Origin, Meaning, Family History and Calleja Coat of Arms and Family Crest
Origins of Calleja:
This unique and interesting surname is a shortened form of Calle, which is of Spanish source, and is a geographical name for a person who resided beside a small path or a cattle track, acquired from the Spanish “calle”, ultimately from the Latin “calls”, which means a stony path, footpath, mountain-way, or pass. Geographical names in the 19th-century formed in very old times, since both original and artificial styles in the chart can be easily identifiable outstanding names in the small parts of the Middle Ages. In new Spanish “calle” is the normal name for a street, but at the time when surnames were created it as related to something rather more advanced. The new surname can appear noted as Calle and Calles, and the shortened forms contain as Calleja and Callejo. Documentation from Spanish Parish Records contains the weddings of Mariana Calleja and Domingo Gonzalez Papin, in March 1692 at Bercero, Valladolid, and of Antonio Calleja and Maria Crespo, in July 1712, also at Valladolid.
More common variations are: Calleija, Callejo, Gallejo, Gallejo.
The surname Calleja first appeared in the district of Santander, in the old kingdom of Castile.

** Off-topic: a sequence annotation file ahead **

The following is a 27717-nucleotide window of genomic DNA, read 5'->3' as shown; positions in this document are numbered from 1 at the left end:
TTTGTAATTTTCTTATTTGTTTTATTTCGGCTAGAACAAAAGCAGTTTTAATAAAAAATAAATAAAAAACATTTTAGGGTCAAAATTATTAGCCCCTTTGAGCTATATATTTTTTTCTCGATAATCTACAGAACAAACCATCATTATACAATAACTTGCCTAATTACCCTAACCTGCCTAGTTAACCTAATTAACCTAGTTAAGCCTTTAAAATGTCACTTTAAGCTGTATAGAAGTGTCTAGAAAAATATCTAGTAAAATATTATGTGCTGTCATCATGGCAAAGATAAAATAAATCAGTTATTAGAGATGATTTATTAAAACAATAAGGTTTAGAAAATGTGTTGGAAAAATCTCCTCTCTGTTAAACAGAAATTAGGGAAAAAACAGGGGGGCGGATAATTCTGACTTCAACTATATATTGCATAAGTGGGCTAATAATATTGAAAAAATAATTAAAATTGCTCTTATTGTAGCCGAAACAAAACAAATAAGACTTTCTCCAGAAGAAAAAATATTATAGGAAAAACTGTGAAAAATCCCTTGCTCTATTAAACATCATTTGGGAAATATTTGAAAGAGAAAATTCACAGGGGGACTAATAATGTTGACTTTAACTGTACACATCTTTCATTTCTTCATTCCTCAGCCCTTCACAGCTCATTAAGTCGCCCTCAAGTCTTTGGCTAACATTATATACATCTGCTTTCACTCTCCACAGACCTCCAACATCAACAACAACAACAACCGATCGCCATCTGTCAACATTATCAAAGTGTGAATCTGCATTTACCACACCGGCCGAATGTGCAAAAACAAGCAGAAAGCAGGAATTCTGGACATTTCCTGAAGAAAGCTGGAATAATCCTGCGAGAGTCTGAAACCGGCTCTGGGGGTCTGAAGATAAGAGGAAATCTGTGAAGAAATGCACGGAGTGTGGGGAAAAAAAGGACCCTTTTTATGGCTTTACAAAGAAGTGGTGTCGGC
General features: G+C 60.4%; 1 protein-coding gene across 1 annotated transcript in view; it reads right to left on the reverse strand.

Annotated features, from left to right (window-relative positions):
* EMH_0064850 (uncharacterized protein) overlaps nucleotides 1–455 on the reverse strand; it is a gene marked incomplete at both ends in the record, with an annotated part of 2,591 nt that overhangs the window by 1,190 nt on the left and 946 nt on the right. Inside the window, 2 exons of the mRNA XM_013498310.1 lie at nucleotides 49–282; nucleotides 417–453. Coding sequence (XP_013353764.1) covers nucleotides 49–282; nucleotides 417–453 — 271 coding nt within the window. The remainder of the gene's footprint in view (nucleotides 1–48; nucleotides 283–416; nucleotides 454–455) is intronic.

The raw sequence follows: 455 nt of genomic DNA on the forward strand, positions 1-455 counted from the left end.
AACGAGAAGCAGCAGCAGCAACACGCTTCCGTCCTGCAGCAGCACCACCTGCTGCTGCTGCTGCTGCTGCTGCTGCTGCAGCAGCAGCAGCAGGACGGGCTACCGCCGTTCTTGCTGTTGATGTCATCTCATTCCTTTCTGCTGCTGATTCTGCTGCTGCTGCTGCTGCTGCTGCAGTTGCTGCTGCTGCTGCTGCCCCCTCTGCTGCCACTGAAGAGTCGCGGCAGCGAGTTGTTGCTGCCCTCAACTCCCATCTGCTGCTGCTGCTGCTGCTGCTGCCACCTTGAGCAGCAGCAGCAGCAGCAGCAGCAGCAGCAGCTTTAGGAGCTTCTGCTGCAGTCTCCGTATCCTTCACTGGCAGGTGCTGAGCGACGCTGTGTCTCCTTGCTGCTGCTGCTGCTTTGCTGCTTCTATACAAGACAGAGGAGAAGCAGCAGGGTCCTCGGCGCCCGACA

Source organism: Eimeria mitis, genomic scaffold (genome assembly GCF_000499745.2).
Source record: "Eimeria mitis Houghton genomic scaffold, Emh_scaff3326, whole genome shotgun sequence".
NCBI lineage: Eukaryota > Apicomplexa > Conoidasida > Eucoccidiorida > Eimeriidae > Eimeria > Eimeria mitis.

The very first recording spelling of the family was shown to be that of Maria Calle, dated near the year 1563, at the “Nuestra Senora la Antigua,” Valladolid, Spain. It was during the time of King Philip II of Spain, dated 1556-1598.
Many of the people with surname Calleja had moved to Ireland during the 17th century.
United States of America:
Some of the people with the surname Calleja who arrived in the United States in the 19th century included Andres De Calleja, who came to America in 1827. Lena Calleja at the age of 32, arrived in New Orleans, La in the year 1830. Yginia Calleja at the age of 32, arrived in New Orleans, La in 1830. Feliciana Calleja at the age of 23, landed in New Orleans, La in 1839. Mathilda Calleja, who arrived at Ellis Island in 1897.
Here is the population distribution of the last name Calleja: Mexico 12,432; Spain 12,058; Philippines 10,118; Malta 2,935; United States 1,610; Australia 1,526; Argentina 1,523; Venezuela 853; France 796; Bolivia 584.
Andrés de la Calleja (December 1705–January 1785) was a Spanish artist, born at Rioja. He was a graduate student of G. A. Ezquerra and was so successful in his old work that he was soon selected by King Philip V to a post of respect.
Anthony Calleja was born in the year 1955. He is a Maltese Artist and illustrator.
María del Carmen Calleja de Pablo (1949, Seville-December 2012, Seville) was a Spanish leader, belonging to the Spanish Socialist Workers’ Party.
Christian Fabián Callejas Rodríguez was born in May in the year 1978 in Montevideo, Uruguay.
Félix María Calleja del Rey, 1st Count of Calderón was a Spanish 19th-century army officer.
Fernando Callejas Barona (born 1948), was an Ecuadoran leader.
Gabi Calleja was a Maltese gay rights activist.
Isacio Calleja (born 1936), is a Spanish football player.
Javier Calleja (born 1978), is a Spanish football referee and an old player.
José Díez Calleja (born 1962), is a Spanish football player.
Joseph Calleja (1897-1975), was a Maltese-born American musician, writer, sculptor, and actor.